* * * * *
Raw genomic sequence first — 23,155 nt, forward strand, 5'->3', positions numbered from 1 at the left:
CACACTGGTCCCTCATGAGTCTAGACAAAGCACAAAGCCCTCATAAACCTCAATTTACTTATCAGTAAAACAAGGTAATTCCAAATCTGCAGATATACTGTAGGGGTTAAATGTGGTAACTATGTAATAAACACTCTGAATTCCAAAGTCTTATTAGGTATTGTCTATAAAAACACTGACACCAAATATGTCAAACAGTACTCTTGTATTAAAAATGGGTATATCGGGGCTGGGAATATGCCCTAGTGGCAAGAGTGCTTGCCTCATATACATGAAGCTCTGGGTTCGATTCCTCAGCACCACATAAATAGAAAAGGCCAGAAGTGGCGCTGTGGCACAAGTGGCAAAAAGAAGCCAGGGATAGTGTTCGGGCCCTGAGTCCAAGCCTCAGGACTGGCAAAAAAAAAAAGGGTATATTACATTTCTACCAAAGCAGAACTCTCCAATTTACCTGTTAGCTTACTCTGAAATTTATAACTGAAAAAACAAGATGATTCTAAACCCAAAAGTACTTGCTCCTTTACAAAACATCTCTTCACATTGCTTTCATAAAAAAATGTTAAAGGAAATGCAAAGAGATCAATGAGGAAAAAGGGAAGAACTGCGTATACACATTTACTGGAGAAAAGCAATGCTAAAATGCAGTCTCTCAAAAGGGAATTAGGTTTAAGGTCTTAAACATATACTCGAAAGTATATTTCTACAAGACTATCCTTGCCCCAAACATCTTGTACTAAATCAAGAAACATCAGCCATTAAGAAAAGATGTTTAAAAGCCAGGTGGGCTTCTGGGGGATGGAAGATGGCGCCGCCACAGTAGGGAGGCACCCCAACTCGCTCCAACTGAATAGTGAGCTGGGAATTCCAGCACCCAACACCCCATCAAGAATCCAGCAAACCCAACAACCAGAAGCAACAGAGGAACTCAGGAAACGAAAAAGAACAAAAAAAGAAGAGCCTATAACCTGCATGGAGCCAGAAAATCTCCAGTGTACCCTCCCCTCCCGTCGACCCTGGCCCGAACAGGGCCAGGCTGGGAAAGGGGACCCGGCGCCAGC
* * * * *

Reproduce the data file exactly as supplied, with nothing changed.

Raw genomic sequence first — 23,155 nt, forward strand, 5'->3', positions numbered from 1 at the left:
CACACTGGTCCCTCATGAGTCTAGACAAAGCACAAAGCCCTCATAAACCTCAATTTACTTATCAGTAAAACAAGGTAATTCCAAATCTGCAGATATACTGTAGGGGTTAAATGTGGTAACTATGTAATAAACACTCTGAATTCCAAAGTCTTATTAGGTATTGTCTATAAAAACACTGACACCAAATATGTCAAACAGTACTCTTGTATTAAAAATGGGTATATCGGGGCTGGGAATATGCCCTAGTGGCAAGAGTGCTTGCCTCATATACATGAAGCTCTGGGTTCGATTCCTCAGCACCACATAAATAGAAAAGGCCAGAAGTGGCGCTGTGGCACAAGTGGCAAAAAGAAGCCAGGGATAGTGTTCGGGCCCTGAGTCCAAGCCTCAGGACTGGCAAAAAAAAAAAGGGTATATTACATTTCTACCAAAGCAGAACTCTCCAATTTACCTGTTAGCTTACTCTGAAATTTATAACTGAAAAAACAAGATGATTCTAAACCCAAAAGTACTTGCTCCTTTACAAAACATCTCTTCACATTGCTTTCATAAAAAAATGTTAAAGGAAATGCAAAGAGATCAATGAGGAAAAAGGGAAGAACTGCGTATACACATTTACTGGAGAAAAGCAATGCTAAAATGCAGTCTCTCAAAAGGGAATTAGGTTTAAGGTCTTAAACATATACTCGAAAGTATATTTCTACAAGACTATCCTTGCCCCAAACATCTTGTACTAAATCAAGAAACATCAGCCATTAAGAAAAGATGTTTAAAAGCCAGGTGGGCTTCTGGGGGATGGAAGATGGCGCCGCCACAGTAGGGAGGCACCCCAACTCGCTCCAACTGAATAGTGAGCTGGGAATTCCAGCACCCAACACCCCATCAAGAATCCAGCAAACCCAACAACCAGAAGCAACAGAGGAACTCAGGAAACGAAAAAGAACAAAAAAAGAAGAGCCTATAACCTGCATGGAGCCAGAAAATCTCCAGTGTACCCTCCCCTCCCGTCGACCCTGGCCCGAACAGGGCCAGGCTGGGAAAGGGGACCCGGCGCCAGC